West Texas Intermediate crude oil prices have largely been above the $60 per barrel mark since mid-February. Prices rallied further last week after Saudi Arabia announced it would extend its voluntary production cut of 1 million barrels of oil per day through April. Moreover, other OPEC countries have decided to keep their outputs constant through April. 

Overall, oil prices tend to rise and fall based on numerous factors that are largely out of individual companies' control. So for investors, it's wise to select oil companies that can remain resilient in the face of short-term fluctuations in crude prices. Enbridge (ENB -0.14%) is one such stock. Here's why I think it's the best oil stock to buy right now.

Enbridge's operations

Enbridge is a diversified midstream company with operations across oil, natural gas, and liquids. Its liquids pipelines account for a little more than half of its earnings. Enbridge's natural gas distribution, transmission, storage, and midstream operations account for over 40% of its earnings. The company is also into renewable power generation, which accounts for 4% of its earnings. 

A bunch of oil drums and a fuel nozzle, infront of a growing bar graph with a line following the progress.

Image source: Getty Images.

Enbridge's reported earnings last year fell largely due to a non-cash impairment charge of $1.7 billion relating to its investment in DCP Midstream. The company's adjusted EBITDA, however, remained flat year over year. Several factors contribute to the stability of Enbridge's earnings.

Why Enbridge's earnings are resilient

First, Enbridge's natural gas distribution and transmission operations are largely regulated, so the cash flows from them are quite steady. Second, tolls on its key liquids pipeline system -- called the Mainline system -- are governed under a framework agreed to by the company, the Canadian Association of Petroleum Producers, and the shippers. The rates, approved by the Canada Energy Regulator, are agreed to for the long term, providing further stability to Enbridge's earnings.

In addition, the demand for the pipeline's capacity remains robust. That's because it provides much-needed takeaway capacity from Canada's oil sands to refineries along the Gulf Coast, which are best designed to process the heavy and cheap crude that's extracted from those oil sands. Changing to other grades of crude wouldn't be efficient for these refiners. That explains why most of the volumes lost on the Mainline pipeline due to COVID-19 have already returned.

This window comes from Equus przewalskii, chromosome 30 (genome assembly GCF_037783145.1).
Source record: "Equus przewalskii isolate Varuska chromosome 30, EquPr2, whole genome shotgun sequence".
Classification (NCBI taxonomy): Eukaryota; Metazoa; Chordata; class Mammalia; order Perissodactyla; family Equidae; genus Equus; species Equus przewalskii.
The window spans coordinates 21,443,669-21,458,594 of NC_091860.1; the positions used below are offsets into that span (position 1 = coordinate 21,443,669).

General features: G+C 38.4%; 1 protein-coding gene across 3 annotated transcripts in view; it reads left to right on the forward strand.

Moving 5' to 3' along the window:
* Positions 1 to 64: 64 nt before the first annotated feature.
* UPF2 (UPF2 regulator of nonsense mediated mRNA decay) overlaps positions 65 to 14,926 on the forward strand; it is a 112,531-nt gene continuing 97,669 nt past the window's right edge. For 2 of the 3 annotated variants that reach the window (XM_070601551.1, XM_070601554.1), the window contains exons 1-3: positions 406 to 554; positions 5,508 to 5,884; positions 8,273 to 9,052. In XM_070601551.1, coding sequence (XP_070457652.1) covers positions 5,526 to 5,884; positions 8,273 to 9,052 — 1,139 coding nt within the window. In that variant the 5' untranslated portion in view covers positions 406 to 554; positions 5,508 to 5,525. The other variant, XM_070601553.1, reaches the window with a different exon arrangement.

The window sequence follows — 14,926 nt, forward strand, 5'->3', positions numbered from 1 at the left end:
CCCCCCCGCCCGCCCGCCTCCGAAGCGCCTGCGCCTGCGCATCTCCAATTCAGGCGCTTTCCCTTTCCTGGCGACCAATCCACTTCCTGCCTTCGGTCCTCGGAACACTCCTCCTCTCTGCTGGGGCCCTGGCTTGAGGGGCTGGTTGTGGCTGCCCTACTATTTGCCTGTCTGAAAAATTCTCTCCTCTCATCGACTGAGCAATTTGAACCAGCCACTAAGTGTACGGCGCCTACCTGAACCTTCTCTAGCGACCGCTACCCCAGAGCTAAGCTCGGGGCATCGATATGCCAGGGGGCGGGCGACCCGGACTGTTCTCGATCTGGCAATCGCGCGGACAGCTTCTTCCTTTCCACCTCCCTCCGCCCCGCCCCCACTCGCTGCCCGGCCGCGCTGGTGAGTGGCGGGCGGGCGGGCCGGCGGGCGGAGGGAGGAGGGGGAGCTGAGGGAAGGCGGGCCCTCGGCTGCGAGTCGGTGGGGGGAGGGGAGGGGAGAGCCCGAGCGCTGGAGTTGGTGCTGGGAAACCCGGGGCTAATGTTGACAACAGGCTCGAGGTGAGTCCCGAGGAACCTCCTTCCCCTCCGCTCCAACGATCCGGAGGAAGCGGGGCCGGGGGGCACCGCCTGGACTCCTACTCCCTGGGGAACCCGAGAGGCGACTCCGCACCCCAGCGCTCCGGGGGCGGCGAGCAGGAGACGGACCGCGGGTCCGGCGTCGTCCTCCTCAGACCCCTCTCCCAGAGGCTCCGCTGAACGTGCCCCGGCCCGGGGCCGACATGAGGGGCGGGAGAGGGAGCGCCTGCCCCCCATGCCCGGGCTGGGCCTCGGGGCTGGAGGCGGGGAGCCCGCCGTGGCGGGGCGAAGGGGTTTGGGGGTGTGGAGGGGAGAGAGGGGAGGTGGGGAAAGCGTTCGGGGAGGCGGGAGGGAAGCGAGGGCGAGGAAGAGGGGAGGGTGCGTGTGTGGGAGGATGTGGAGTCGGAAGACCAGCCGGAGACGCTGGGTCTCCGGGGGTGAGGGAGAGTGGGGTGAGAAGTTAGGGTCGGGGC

Moreover, getting the required approvals to build a new pipeline from Alberta's oil sands is nothing short of daunting. Plans for big Canadian pipelines have been shelved by companies due to the regulatory and environmental difficulties involved, as well as lower energy prices that made those projects less attractive economically. These include Enbridge's Northern Gateway project, and more recently, TC Energy's Keystone XL project. Kinder Morgan sold its Trans Mountain pipeline and its expansion project to the Canadian government due to ongoing legal battles over the project.

With new pipeline capacity harder to come by, demand for existing takeaway capacity should remain strong for years to come.

Further, Enbridge's transmission assets, as well as a chunk of its remaining assets apart from regulated distribution assets and Mainline pipeline are backed by take-or-pay contracts. Under such contracts, the customer pays a penalty if it doesn't uses the contracted capacity. Only 2% of the company's cash flow is directly exposed to commodity prices. 

26 years of dividend growth

Enbridge's steady operations have allowed it to raise its dividend for 26 years in a row. At current share prices, that dividend yields around 6.9%. What's more, the company expects to place CA$10 billion of growth projects into service in 2021, which should help fuel further payout growth. The company expects healthy per share annual distributable cash flow (DCF) growth of 5% to 7% through 2023.

It also expects to pay 60% to 70% of its DCF as dividends. Enbridge's debt-to-EBITDA ratio at the end of 2020 was 4.6, within its target range of 4.5 to 5. That means not only are Enbridge's dividends well covered by DCF, but the company also has a strong balance sheet to lean on should earnings fall a bit.  

Enbridge's combination of diversified operations, sturdy earnings, consistent dividend growth, attractive projects backlog, and high yield makes it one of the top oil stocks to buy right now.